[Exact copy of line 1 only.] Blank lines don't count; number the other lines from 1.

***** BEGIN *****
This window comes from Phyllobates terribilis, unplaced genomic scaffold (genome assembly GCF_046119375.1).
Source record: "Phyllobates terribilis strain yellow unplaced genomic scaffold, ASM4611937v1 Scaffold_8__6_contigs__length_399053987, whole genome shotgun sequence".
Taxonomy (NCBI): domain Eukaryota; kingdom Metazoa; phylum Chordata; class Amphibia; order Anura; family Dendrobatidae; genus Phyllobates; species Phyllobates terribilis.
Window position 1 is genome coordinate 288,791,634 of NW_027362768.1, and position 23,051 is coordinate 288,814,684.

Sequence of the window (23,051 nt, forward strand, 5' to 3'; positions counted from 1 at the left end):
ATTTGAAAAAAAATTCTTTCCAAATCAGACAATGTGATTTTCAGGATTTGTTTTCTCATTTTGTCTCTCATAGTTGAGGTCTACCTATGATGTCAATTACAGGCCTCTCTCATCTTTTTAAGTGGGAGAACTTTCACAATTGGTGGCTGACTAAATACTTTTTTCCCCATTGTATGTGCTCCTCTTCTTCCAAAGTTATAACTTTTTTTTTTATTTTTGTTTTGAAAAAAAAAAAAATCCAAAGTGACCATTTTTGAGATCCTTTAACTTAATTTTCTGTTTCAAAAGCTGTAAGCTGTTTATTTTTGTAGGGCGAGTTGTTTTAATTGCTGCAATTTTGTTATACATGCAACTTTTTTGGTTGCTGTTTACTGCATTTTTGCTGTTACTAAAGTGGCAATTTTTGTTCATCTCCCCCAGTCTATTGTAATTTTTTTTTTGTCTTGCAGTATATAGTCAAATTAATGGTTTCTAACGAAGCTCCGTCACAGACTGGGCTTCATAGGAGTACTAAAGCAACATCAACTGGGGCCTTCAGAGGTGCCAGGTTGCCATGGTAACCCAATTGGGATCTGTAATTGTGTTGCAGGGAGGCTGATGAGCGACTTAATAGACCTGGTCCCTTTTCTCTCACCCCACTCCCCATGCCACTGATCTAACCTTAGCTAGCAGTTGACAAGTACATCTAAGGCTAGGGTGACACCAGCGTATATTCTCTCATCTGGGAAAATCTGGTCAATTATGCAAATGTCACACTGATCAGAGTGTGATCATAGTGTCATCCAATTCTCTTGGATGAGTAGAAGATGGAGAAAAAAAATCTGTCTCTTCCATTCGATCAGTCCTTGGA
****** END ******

This window comes from Phyllobates terribilis, unplaced genomic scaffold (genome assembly GCF_046119375.1).